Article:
Vol. 12, No. 2 • June 2008

Introducing a New Tool to Enhance Monthly Agency Visits

Foster parents, think about the last time a foster care social worker came to your home. What was helpful about the visit? What might have made the time more useful? Did you have a chance to ask questions and give input about what is needed for your family?

Increased Focus on Visits
On both the federal and state level, increasing attention is being given to the quality and frequency of visits between social workers, children in care, and their caregivers. Results from the first round of the federal Child and Services Reviews (CFSRs) found that these visits can play a crucial role in meeting the safety, well-being, and permanency needs of children in care (Nat’l Conf. of State Legislatures 2006; USDHHS, 2006).

As a result, a new federal law was passed: the Child and Family Services Improvement Act of 2006 (Public Law 109-288). This law requires states to document that 90% of all children in foster care are receiving monthly face-to-face visits with their child welfare workers, and that a majority of these visits are taking place in the residence of the child (e.g., in the foster home).

In addition, states must have standards for the content of those visits; in other words, the state must provide some guidance to agencies and workers about what should take place during the monthly visits. Eventually, states will face financial penalties if they fall short on these mandates.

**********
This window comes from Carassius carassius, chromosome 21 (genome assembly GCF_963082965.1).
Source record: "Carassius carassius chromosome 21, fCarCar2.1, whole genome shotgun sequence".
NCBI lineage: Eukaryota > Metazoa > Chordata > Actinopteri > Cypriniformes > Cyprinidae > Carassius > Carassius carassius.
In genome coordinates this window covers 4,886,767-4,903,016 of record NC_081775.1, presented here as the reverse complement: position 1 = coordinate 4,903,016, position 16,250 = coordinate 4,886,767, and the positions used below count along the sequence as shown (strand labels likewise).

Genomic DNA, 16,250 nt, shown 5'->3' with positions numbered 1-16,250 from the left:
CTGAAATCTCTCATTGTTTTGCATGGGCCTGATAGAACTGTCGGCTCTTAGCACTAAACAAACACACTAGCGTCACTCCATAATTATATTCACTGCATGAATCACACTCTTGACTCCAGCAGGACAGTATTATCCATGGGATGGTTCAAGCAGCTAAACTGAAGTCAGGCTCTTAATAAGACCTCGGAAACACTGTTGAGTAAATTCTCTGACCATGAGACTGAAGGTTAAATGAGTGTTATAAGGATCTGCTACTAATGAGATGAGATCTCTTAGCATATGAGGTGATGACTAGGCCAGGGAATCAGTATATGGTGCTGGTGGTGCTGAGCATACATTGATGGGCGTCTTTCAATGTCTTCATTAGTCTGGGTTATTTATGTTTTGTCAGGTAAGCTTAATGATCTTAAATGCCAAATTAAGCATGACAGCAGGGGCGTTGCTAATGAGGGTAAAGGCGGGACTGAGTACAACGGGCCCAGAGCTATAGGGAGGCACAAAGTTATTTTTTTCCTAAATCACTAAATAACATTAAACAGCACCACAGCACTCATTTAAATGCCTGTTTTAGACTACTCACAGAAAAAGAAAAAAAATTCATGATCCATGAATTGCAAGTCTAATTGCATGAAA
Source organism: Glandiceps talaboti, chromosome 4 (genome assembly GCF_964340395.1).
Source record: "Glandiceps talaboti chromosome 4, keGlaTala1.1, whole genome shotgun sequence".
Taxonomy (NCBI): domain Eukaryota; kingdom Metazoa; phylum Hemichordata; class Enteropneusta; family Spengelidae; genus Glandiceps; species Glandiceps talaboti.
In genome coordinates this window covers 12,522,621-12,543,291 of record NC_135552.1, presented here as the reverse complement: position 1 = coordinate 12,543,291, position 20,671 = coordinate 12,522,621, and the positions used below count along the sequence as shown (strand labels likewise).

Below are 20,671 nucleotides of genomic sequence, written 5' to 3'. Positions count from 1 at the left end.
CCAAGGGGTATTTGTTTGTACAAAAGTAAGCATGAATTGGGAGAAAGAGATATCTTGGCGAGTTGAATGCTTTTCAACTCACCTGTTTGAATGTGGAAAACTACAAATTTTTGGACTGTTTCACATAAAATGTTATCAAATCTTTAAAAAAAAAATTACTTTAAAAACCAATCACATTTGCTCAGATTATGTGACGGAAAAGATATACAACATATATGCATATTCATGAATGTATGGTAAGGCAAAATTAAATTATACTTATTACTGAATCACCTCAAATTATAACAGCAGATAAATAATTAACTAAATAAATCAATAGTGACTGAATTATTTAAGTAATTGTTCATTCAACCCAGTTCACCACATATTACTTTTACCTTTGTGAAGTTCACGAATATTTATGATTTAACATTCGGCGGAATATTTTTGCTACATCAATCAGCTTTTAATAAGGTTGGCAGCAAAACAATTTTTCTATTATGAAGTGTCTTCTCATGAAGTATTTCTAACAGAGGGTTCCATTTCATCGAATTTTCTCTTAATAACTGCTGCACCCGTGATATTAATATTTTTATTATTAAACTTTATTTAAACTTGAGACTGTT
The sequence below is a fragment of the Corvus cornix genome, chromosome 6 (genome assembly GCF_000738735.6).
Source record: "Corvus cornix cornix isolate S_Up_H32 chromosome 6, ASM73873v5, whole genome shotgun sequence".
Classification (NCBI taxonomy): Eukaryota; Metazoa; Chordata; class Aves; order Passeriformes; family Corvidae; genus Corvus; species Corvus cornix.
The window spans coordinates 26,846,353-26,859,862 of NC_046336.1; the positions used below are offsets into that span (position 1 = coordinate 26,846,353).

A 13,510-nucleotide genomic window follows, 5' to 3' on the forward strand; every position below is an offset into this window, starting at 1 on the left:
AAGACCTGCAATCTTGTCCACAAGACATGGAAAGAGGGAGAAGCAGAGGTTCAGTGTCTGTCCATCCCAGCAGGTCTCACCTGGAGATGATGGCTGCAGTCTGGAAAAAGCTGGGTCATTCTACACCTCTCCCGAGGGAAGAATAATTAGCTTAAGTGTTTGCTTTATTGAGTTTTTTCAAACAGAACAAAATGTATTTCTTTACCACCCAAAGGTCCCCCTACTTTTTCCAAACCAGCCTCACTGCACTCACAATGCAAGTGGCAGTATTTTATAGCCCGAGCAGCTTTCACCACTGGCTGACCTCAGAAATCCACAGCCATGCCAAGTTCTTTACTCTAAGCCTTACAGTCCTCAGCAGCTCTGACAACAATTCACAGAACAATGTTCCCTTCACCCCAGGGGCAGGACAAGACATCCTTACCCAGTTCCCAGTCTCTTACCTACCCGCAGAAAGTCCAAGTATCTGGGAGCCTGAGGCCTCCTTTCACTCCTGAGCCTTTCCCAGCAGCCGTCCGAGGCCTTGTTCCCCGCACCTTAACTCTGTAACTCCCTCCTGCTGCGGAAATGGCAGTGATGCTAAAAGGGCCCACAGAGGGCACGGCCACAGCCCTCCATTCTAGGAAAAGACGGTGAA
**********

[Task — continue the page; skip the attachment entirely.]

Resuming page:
NC’s Efforts to Enhance Visits
Actually, North Carolina began focusing on the quality of foster care home visits even before the new federal mandates. The NC Division of Social Services launched a collaborative process in spring 2006 to create a new tool to enhance foster care home visits. The Division contracted with the Jordan Institute for Families at the UNC-CH School of Social Work to coordinate the project.

The development of the tool began with the formation of an advisory group comprised of representatives from private and public child placing agencies, the Division, its academic partners, and board members of the NC Foster and Adoptive Parent Association.

This advisory group helped draft a tool called the Monthly Foster Care Contact Record. To ensure it worked, the tool was tested for four months by 25 child-placing agencies (14 public and 11 private). During the pilot, 128 child welfare professionals used the tool in 596 foster homes with 884 children in care. As part of its evaluation, the Jordan Institute received formal and informal feedback from child welfare workers and foster parents who used the tool during the pilot. The tool was then revised based on the pilot experience and approved by the advisory group, the Division, and the Children’s Services Committee of the North Carolina Association of County Directors of Social Services.

What’s the Contact Record Like?
The Contact Record is a 4-page, 7-item tool designed to be a guide for monthly visits. This tool prompts county DSS agencies to address the following things when they visit children in care and their foster parents:

  • Priorities identified in the last visit
  • Changes in the household
  • Cultural and ethnic considerations
  • Relationships in the foster family
  • Social support and respite needs
  • Services and training needs
  • Relationship with the agency, court process, child’s plan, upcoming events